Special Working Groups of the Task Force were also established to address specific aspects of system development. Under Task Force oversight, the Policy and Procedure Writing Working Group developed a suite of draft policies containing environmental performance goals, responsibility assignments, reporting protocols, and auditing commitments. An omnibus Sustainability Policy was created for Board of Regents adoption that committed the entire University to certain broad sustainability goals. Eight more administrative policies were prepared that were designed to implement the intents of the Sustainability Policy through specific objectives addressing energy use, air quality, water conservation, green procurement, transportation, risk management and emergency response, waste minimization, and land use planning and property management.


Consultation and Revision

Following drafting of the policies a series of three internal consultation processes were organized inviting “internal” members of the University (students, faculty, employees) to comment on the draft Sustainability Policy. In addition, one “external” consultation was organized for invited participants representing alumni, neighborhood organizations, government regulators, ENGO representatives, and selected consultants and academic experts in the field of sustainability management and ISO standards. Input and suggestions from all four rounds of consultation were then incorporated in another generation of draft policies.


Proposal Development

Once draft policies were secured, the Campus Sustainability Coordinator assembled a number of other proposals which together with the draft environmental management policies formed a package of initiatives intended to (a) establish the policy foundation for institutional change; (b) identify a senior management level executive as responsible for oversight of campus sustainability activities; (c) establish a standing Campus Sustainability Council to replace the Task Force and continue its functions; (d) propose a GHG emission reduction plan to enable the University to meeting Kyoto Protocol compliance targets; (e) table a plan for further development and implementation of the SMS. This document was tabled with Senior Administration in May, 2006.


Policy Adoption and Procedure Development

The entire SMS Proposal was adopted in stages. First the Sustainability Policy being adopted by the Board of Regents in October, 2006, and then all other elements of the proposal were adopted by Senior Management Council in November, 2006. In December 2006, the University appointed a new Vice-President Human Resources, Audit and Sustainability, with senior responsibility for the sustainability portfolio. Day-to-day management of the campus sustainability initiative has remained under the supervision of the Director, Campus Sustainability Office, who reports directly to both the VP-HR, A&S and to the President. Also in December, 2006, the Campus Sustainability Task Force was disbanded and reconstituted as the Campus Sustainability Council with expanded Working Groups, and enlarged membership.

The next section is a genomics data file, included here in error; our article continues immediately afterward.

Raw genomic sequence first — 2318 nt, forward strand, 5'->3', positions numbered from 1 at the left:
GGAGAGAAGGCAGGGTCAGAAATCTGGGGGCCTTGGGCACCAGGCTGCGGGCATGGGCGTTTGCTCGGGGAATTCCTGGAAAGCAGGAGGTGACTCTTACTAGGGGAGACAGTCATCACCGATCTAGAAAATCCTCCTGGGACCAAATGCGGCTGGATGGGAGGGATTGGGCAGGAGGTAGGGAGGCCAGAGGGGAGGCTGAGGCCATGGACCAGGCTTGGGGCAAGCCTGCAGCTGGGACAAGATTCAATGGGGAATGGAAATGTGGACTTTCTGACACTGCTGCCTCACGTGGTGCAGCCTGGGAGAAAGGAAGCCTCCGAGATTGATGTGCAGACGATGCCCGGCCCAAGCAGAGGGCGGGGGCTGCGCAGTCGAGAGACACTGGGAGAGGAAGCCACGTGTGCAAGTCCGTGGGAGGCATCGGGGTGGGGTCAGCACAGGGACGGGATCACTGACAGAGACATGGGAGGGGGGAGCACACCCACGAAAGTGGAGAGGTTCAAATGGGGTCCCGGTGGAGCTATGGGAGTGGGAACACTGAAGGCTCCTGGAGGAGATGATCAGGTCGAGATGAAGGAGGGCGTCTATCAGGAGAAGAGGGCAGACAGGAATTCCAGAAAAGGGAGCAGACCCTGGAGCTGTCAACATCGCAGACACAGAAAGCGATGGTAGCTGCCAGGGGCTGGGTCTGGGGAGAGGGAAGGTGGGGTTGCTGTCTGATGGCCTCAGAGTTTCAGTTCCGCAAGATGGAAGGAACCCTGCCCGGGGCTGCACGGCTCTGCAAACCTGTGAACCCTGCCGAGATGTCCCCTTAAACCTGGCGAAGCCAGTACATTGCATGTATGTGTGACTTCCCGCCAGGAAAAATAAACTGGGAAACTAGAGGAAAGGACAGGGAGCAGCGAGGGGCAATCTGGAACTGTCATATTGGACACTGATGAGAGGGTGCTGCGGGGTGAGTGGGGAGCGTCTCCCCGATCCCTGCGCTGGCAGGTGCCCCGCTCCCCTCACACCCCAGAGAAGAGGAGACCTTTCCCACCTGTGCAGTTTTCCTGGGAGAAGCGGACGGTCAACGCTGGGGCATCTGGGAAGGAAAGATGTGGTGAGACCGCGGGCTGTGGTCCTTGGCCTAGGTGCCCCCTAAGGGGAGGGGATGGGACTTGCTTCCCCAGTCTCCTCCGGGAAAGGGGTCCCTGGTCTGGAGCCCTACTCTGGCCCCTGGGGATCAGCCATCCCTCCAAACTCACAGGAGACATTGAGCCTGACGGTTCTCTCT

Current Activities – Indicators, Procedure Development, and Social Sustainability

Currently, the Campus Sustainability Council is focusing its attention on social sustainability goals by conducting research on the meaning of social sustainability, best practices, model policies, and a process for consultation which can inform another round of policy development. The Council is also conducting a review of existing University policies relevant to social sustainability in preparation for a “gap analysis” on what needs to be added to existing University policies to return a well-rounded and well-grounded policy framework.

In addition, Working Groups of the Council have developed or adopted indicators of environmental performance for each major policy goal. Reporting systems have been established to gather information on as many indicators as possible, and to develop reporting mechanisms if none currently exist. Annual reports of campus sustainability performance based on the indicator set have been issued annually since FY2006. Performance targets have been set for most indicators and work is now under way, in collaboration with operational departments, to construct action plans intended to move indictors toward the policy goals identified for the system. In some cases this exercise will include development of new procedures in addition to adjustment of existing procedures to achieve the desired continuous improvement in sustainability performance.

Looking forward, the campus sustainability initiative will continue working on aspects, policies, goals, indicators and action plans for promoting social sustainability objectives. Work has also begun to use internet and other information technology applications to automate as many performance data collection, analysis and reporting functions as possible. The university also continually welcomes opportunities to partner with community organizations, all levels of government and non-governmental organizations to promote sustainability specifically among post-secondary education institutions and more generally in Canadian society.